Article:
self-satisfaction (n.) Look up self-satisfaction at Dictionary.com
1739, from self- + satisfaction. Related: Self-satisfied (1734).
self-seeking (n.) Look up self-seeking at Dictionary.com
"a seeking after one's own benefit (before those of others)," 1580s, from self + seeking, verbal noun from seek. As an adjective, from 1620s.
self-service (adj.) Look up self-service at Dictionary.com
1919, in reference to grocery stores, from self- + service (n.1).
self-serving (adj.) Look up self-serving at Dictionary.com
also self serving, 1827, from self- + serving, present participle adjective from serve (v.).
self-starter (n.) Look up self-starter at Dictionary.com
1894, of engines, 1960, of persons (especially workers), from self- + starter. Self-starting (adj.), of motors, is attested from 1866.
self-styled (adj.) Look up self-styled at Dictionary.com
1833, from self- + past tense of style (v.).
self-sufficiency (n.) Look up self-sufficiency at Dictionary.com
1620s, originally an attribute of God (translating Greek autakreia), from self- + sufficiency. Of mortals, self-sufficient "able to supply one's own needs" is recorded from 1580s.
self-sufficient (adj.) Look up self-sufficient at Dictionary.com
"able to supply one's own needs," 1580s, from self- + sufficient. Related: Self-sufficiently.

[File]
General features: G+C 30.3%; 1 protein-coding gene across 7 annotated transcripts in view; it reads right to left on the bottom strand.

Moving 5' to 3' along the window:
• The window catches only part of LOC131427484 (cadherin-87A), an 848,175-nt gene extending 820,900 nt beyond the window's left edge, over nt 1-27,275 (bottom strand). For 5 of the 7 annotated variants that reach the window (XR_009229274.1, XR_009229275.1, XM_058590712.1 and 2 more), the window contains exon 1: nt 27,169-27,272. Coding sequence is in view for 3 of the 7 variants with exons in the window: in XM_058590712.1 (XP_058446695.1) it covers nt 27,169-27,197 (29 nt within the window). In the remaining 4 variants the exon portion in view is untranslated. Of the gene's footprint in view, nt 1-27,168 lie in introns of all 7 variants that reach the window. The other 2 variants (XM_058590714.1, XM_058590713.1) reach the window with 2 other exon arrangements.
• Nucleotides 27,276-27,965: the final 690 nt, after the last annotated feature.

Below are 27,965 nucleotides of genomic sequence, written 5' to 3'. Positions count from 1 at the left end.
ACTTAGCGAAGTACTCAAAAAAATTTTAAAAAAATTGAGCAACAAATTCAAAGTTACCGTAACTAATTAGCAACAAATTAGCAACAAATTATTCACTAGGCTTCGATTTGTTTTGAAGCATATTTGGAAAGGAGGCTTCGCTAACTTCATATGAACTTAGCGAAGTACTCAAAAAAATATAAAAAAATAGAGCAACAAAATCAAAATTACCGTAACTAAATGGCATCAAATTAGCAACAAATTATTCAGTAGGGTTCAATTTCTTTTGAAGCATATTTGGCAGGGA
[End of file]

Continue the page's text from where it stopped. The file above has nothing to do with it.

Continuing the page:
self-sustaining (adj.) Look up self-sustaining at Dictionary.com
1806, from self- + present participle of sustain (v.).
self-willed (adj.) Look up self-willed at Dictionary.com
late 15c., from self- + willed (see will (v.1)). In Old English, selfwill meant "free will."
self-worth (n.) Look up self-worth at Dictionary.com
also self worth, 1650s, from self- + worth (n.).
selfie (n.) Look up selfie at Dictionary.com
"photograph taken by pointing the camera at oneself," by 2005, said to be in use by 2002, from self + -ie.
selfish (adj.) Look up selfish at Dictionary.com
1630s, from self- + -ish. Said in Hacket's life of Archbishop Williams (1693) to have been coined by Presbyterians. In the 17c., synonyms included self-seeking (1620s), self-ended and self-ful.
Let us understand what our own selfish genes are up to, because we may then at least have the chance to upset their designs. [Richard Dawkins, "The Selfish Gene," 1976]
Related: Selfishly; selfishness. Similar formations in German selbstisch, Swedish sjelfvisk, Danish selvisk.
selfless (adj.) Look up selfless at Dictionary.com
"devoted to others' welfare or interest and not one's own," 1825, from self + -less. First attested in Coleridge. Related: Selflessly; selflessness.